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Historic Deed of Settlement Signed

Historic Deed of Settlement Signed

Nga Kaihautu o Te Arawa Executive Council, representing the Affiliate Te Arawa iwi and hapu, today signed a Deed of Settlement with the Crown to settle their remaining historical Treaty of Waitangi claims.

Minister in Charge of Treaty of Waitangi Negotiations Mark Burton was welcomed on to Te Pakira Marae in Rotorua where he signed the Deed of Settlement on behalf of the Crown.

"This Treaty settlement with the Affiliate Te Arawa iwi and hapu is the first major settlement in the central North Island, and the largest comprehensive settlement, by population, since the Ngai Tahu settlement in 1997," Mark Burton said.

The Affliate Te Arawa iwi and hapu have a membership of approximately 24,000 and assert interests in an area of over 500,000 hectares. A large portion of this area is licensed Crown forest land.

"This is an historic moment for the Affiliate Te Arawa iwi and hapu and for the Crown," Mark Burton said. "This Deed acknowledges the Crown's past breaches of the Treaty in relation to the Affiliate Te Arawa iwi and hapu and will provide the iwi with resources to help them develop their future economic and social well being."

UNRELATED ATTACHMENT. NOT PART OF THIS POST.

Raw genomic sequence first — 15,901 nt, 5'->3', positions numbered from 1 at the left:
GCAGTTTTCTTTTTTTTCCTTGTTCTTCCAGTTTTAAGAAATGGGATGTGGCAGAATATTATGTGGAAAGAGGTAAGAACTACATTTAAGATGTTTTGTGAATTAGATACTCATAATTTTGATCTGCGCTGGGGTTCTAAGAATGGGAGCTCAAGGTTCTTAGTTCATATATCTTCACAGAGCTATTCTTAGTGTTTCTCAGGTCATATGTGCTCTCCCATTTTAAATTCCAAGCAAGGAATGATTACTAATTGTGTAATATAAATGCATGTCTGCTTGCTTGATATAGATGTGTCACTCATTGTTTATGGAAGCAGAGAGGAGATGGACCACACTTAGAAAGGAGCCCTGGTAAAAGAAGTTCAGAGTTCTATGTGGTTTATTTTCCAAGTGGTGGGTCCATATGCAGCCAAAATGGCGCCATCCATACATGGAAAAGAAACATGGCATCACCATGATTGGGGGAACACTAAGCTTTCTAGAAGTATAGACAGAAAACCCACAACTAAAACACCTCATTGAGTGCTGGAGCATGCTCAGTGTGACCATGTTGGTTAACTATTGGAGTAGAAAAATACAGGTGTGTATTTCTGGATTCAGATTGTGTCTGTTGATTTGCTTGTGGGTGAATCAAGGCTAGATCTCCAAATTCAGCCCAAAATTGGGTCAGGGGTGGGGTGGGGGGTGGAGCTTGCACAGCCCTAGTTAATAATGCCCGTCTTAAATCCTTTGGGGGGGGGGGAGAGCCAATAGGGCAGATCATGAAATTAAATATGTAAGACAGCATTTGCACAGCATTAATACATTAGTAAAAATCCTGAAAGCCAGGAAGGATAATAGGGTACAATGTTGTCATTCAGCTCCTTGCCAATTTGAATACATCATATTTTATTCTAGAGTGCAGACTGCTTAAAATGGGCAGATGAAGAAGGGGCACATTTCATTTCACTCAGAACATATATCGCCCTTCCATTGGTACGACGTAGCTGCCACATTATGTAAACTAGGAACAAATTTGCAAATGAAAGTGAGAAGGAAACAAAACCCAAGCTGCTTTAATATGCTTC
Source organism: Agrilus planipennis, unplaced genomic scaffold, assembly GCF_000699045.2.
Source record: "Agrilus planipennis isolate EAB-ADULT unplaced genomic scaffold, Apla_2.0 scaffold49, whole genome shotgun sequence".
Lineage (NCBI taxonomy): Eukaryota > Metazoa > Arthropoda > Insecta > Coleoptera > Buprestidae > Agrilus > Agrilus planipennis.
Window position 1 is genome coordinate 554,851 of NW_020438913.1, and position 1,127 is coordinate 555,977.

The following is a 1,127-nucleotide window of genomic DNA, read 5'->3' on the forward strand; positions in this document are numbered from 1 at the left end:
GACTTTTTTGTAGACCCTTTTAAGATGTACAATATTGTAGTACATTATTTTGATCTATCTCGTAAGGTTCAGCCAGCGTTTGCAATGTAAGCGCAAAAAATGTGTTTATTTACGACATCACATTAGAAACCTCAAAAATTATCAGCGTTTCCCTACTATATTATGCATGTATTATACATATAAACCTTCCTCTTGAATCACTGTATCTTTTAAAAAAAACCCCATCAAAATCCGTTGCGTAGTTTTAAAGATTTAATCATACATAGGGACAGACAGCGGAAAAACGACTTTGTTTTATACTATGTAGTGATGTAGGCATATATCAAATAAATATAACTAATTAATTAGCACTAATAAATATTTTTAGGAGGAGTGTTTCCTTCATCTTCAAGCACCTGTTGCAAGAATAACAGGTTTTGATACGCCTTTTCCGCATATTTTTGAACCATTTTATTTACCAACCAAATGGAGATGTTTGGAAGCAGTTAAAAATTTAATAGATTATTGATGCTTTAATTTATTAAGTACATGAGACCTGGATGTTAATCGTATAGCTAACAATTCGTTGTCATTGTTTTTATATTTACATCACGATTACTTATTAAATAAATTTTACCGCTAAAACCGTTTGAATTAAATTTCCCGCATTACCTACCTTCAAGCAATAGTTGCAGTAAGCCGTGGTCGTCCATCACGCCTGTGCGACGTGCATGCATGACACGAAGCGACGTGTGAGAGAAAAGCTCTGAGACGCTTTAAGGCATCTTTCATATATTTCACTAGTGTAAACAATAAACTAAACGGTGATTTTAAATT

"Today's signing demonstrates the Government's commitment to increasing the pace of settling historical grievances. Equally, Nga Kaihautu have stood firm in their intention to move towards direct negotiations, to see the grievances of their affiliate iwi and hapu settled at last."

The Deed of Settlement includes:

a formal apology from the Crown to the Affiliate Te Arawa iwi and hapu for historical breaches of the Treaty of Waitangi;

financial redress of $36 million in recognition of the economic loss suffered by the Affiliate Te Arawa iwi and hapu;

the ability to secure licensed Crown Forest land within a 50,000 hectare area up to the value of the financial redress, together with the accumulated rentals associated with that land;

the opportunity to purchase the remainder of the 50,000 hectare area of licensed Crown forest land and certain other Crown-owned assets;

the transfer of 19 areas of Crown-owned land of special significance to the Affiliate Te Arawa iwi and hapu; and

redress that will enable increased input into management over Crown-owned land, and protocols with certain government agencies.

This signing follows the recent passing of the Te Arawa Lakes Claims Settlement Act, which settles claims relating to the 14 Te Arawa lakes and the annuity paid by the Crown for the lakes. The Deed of Settlement signed with Nga Kaihautu today addresses all the remaining historical claims of the Affiliate Te Arawa iwi and hapu.

The Affiliate Te Arawa iwi and hapu have also ratified a governance entity to receive and manage the settlement assets. The Deed is now conditional only on the governance entity being established and the passage of settlement legislation giving effect to the settlement.

"Over the past three years we have seen seven deeds of settlement reached, while we are currently in negotiations with over 20 groups covering several hundred claims," Mark Burton said.

The Deed of Settlement and media summary is available at


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